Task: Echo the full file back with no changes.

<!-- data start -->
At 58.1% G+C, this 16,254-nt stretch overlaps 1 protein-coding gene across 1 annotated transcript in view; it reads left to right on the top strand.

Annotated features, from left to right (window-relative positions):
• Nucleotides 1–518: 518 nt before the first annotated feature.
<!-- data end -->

At 58.1% G+C, this 16,254-nt stretch overlaps 1 protein-coding gene across 1 annotated transcript in view; it reads left to right on the top strand.

Annotated features, from left to right (window-relative positions):
• Nucleotides 1–518: 518 nt before the first annotated feature.